As a first mover in digital finance, the Luxembourg Parliament voted Bill of law No. 8055 on certain aspects of the DLT Pilot Regime into law on 14 March 2023. The DLT Pilot Regime allows firms to apply to operate a DLT-based trading facility and/or settlement system for financial instruments within a flexible regulatory environment (“DLT Pilot Regime”). The bill of law also introduces specific rules for financial collateral arrangements and is the third Luxembourg law on DLT/Blockchain (“Blockchain Law III”).
1. Blockchain Law III: collateral aspects
Blockchain Law III introduces amendments to the law of 5 August 2005 on financial collateral arrangements, as amended (“Law of 2005”), which is the cornerstone of the Luxembourg legislation on collateral arrangements. It is known to provide a very high degree of legal certainty for collateral arrangements, as confirmed a number of times by case law.
The aim of Blockchain Law III is to expressly confirm that financial instruments booked in securities accounts held on DLT qualify as financial instruments within the meaning of the Law of 2005. This in turn means that financial collateral arrangements (such as pledges) over such financial instruments benefit from the full range of protection of the Law of 2005.
The Blockchain Law III amends Article 1 - 8) of the Law of 2005 as follows:
“whether these financial instruments are in physical form, dematerialised, transferable by book entry, including securities accounts held within or by means of secure electronic record-keeping mechanisms, including distributed electronic ledgers or databases, or delivery, bearer or registered, endorseable or not and regardless of their governing law;”
This amendment will thus enhance legal certainty by allowing e.g. securities accounts on DLT to be pledged whilst not altering the efficient system of the Law of 2005.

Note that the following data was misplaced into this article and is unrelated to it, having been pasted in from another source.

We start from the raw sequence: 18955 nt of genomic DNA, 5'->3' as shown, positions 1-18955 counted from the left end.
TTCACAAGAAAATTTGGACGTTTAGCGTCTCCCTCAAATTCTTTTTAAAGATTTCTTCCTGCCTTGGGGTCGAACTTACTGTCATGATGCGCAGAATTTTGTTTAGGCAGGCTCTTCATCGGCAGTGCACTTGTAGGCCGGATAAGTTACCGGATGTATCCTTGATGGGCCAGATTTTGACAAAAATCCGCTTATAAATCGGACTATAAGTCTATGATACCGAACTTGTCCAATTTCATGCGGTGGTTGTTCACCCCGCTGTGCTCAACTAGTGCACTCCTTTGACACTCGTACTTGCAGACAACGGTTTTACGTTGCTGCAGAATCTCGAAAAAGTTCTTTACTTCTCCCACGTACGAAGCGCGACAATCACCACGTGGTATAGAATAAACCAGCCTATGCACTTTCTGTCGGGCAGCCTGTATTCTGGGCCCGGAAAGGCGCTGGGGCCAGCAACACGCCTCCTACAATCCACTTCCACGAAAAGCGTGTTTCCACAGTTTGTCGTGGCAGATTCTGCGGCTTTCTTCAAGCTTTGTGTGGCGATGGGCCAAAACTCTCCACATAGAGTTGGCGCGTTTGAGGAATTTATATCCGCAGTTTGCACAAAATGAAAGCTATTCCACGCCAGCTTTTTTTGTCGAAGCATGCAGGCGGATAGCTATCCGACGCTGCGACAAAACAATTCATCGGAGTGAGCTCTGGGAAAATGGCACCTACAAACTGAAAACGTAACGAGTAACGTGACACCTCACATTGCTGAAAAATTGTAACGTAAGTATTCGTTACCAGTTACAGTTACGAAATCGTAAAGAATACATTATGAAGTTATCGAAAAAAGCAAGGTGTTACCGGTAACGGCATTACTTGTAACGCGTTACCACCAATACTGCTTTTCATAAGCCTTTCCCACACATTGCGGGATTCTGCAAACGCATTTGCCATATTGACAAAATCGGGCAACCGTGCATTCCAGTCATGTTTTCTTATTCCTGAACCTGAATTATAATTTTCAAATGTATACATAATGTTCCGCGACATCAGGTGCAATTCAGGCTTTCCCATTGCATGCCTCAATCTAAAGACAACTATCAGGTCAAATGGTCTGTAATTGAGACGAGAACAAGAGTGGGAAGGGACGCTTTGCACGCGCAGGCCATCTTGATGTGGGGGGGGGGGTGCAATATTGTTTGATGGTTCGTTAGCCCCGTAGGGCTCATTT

2. What is DLT?
In the spirit of favouring financial innovation and technological neutrality, none of the Blockchain Laws provide a definition of DLT, as they only refer to “secure electronic record-keeping mechanisms, including distributed electronic ledgers or databases”, (“dispositif d’enregistrement électronique sécurisé”).
This being said, a definition is provided in the DLT Pilot Regime, which defines DLT as “a technology that enables the operation and use of distributed ledgers” and defines distributed ledger as “an information repository that keeps records of transactions and that is shared across, and synchronised between, a set of DLT network nodes using a consensus mechanism”.
In layman’s terms, distributed ledgers are a new manner of recording transactions in a shared way which allows for, amongst other things, novel forms of delivering financial services whilst providing transparency and resiliency, and rendering unauthorised changes to such records more difficult.
Blockchain Law III applies as from 23 March 2023.
4. Other considerations
Blockchain Law III also introduces amendments to other Luxembourg legislation to pave the way for the entry into application of the DLT Pilot Regime.
Please refer to our separate newsflash on this topic available here_
If you require any assistance or advice on the financial collateral law, please contact the Finance & Capital Markets Team_
If you require any assistance or advice on the Fintech regulatory framework or the new DLT Pilot Regime, please contact our Fintech experts_
Read Arendt Newsflash I on Blockchain here_